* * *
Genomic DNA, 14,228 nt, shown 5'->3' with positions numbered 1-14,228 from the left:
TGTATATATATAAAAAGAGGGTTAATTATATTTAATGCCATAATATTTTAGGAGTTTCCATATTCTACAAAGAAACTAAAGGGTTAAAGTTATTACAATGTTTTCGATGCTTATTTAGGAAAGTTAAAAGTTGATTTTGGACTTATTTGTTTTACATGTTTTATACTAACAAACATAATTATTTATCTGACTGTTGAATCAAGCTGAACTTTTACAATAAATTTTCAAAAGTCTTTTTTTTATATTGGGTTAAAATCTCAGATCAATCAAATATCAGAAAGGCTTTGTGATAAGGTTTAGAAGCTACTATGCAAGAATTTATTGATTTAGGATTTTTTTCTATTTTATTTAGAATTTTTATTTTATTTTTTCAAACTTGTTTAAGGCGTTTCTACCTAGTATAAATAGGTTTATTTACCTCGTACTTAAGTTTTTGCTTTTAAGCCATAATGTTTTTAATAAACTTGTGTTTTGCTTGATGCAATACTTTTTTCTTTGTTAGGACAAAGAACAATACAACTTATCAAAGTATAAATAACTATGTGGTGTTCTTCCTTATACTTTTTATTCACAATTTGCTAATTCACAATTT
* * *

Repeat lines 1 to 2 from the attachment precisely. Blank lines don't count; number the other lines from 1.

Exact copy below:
Genomic DNA, 14,228 nt, shown 5'->3' with positions numbered 1-14,228 from the left:
TGTATATATATAAAAAGAGGGTTAATTATATTTAATGCCATAATATTTTAGGAGTTTCCATATTCTACAAAGAAACTAAAGGGTTAAAGTTATTACAATGTTTTCGATGCTTATTTAGGAAAGTTAAAAGTTGATTTTGGACTTATTTGTTTTACATGTTTTATACTAACAAACATAATTATTTATCTGACTGTTGAATCAAGCTGAACTTTTACAATAAATTTTCAAAAGTCTTTTTTTTATATTGGGTTAAAATCTCAGATCAATCAAATATCAGAAAGGCTTTGTGATAAGGTTTAGAAGCTACTATGCAAGAATTTATTGATTTAGGATTTTTTTCTATTTTATTTAGAATTTTTATTTTATTTTTTCAAACTTGTTTAAGGCGTTTCTACCTAGTATAAATAGGTTTATTTACCTCGTACTTAAGTTTTTGCTTTTAAGCCATAATGTTTTTAATAAACTTGTGTTTTGCTTGATGCAATACTTTTTTCTTTGTTAGGACAAAGAACAATACAACTTATCAAAGTATAAATAACTATGTGGTGTTCTTCCTTATACTTTTTATTCACAATTTGCTAATTCACAATTT